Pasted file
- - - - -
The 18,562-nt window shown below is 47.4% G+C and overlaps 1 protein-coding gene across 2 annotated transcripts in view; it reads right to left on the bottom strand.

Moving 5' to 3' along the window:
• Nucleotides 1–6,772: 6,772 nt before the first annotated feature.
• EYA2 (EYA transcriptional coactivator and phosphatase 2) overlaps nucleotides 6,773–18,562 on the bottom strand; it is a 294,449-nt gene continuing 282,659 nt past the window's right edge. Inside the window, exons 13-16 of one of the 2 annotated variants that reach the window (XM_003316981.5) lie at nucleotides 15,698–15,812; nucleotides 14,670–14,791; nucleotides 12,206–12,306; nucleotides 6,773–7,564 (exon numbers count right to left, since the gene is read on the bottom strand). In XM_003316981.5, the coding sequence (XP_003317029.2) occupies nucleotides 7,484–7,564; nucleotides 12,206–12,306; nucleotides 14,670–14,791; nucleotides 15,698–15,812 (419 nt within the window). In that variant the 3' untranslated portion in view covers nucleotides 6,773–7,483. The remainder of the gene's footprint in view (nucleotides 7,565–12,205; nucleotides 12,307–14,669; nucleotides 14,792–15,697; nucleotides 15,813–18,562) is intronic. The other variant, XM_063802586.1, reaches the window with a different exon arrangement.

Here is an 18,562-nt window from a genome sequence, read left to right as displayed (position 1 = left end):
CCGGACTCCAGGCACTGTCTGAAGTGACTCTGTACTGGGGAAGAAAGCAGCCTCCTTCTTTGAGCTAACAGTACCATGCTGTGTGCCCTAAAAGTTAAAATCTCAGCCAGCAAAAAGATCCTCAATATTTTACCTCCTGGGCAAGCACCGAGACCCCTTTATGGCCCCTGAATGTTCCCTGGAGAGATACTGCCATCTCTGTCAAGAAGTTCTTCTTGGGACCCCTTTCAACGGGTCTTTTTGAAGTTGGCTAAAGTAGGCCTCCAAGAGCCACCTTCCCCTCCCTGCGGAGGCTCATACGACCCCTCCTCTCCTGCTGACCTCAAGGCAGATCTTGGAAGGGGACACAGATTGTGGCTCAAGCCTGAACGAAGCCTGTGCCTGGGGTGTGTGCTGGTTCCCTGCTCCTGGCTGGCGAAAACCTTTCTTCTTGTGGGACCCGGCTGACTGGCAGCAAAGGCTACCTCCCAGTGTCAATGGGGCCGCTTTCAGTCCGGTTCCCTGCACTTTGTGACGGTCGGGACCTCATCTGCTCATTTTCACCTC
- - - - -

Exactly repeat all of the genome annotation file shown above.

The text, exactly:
The 18,562-nt window shown below is 47.4% G+C and overlaps 1 protein-coding gene across 2 annotated transcripts in view; it reads right to left on the bottom strand.

Moving 5' to 3' along the window:
• Nucleotides 1–6,772: 6,772 nt before the first annotated feature.
• EYA2 (EYA transcriptional coactivator and phosphatase 2) overlaps nucleotides 6,773–18,562 on the bottom strand; it is a 294,449-nt gene continuing 282,659 nt past the window's right edge. Inside the window, exons 13-16 of one of the 2 annotated variants that reach the window (XM_003316981.5) lie at nucleotides 15,698–15,812; nucleotides 14,670–14,791; nucleotides 12,206–12,306; nucleotides 6,773–7,564 (exon numbers count right to left, since the gene is read on the bottom strand). In XM_003316981.5, the coding sequence (XP_003317029.2) occupies nucleotides 7,484–7,564; nucleotides 12,206–12,306; nucleotides 14,670–14,791; nucleotides 15,698–15,812 (419 nt within the window). In that variant the 3' untranslated portion in view covers nucleotides 6,773–7,483. The remainder of the gene's footprint in view (nucleotides 7,565–12,205; nucleotides 12,307–14,669; nucleotides 14,792–15,697; nucleotides 15,813–18,562) is intronic. The other variant, XM_063802586.1, reaches the window with a different exon arrangement.

Here is an 18,562-nt window from a genome sequence, read left to right as displayed (position 1 = left end):
CCGGACTCCAGGCACTGTCTGAAGTGACTCTGTACTGGGGAAGAAAGCAGCCTCCTTCTTTGAGCTAACAGTACCATGCTGTGTGCCCTAAAAGTTAAAATCTCAGCCAGCAAAAAGATCCTCAATATTTTACCTCCTGGGCAAGCACCGAGACCCCTTTATGGCCCCTGAATGTTCCCTGGAGAGATACTGCCATCTCTGTCAAGAAGTTCTTCTTGGGACCCCTTTCAACGGGTCTTTTTGAAGTTGGCTAAAGTAGGCCTCCAAGAGCCACCTTCCCCTCCCTGCGGAGGCTCATACGACCCCTCCTCTCCTGCTGACCTCAAGGCAGATCTTGGAAGGGGACACAGATTGTGGCTCAAGCCTGAACGAAGCCTGTGCCTGGGGTGTGTGCTGGTTCCCTGCTCCTGGCTGGCGAAAACCTTTCTTCTTGTGGGACCCGGCTGACTGGCAGCAAAGGCTACCTCCCAGTGTCAATGGGGCCGCTTTCAGTCCGGTTCCCTGCACTTTGTGACGGTCGGGACCTCATCTGCTCATTTTCACCTC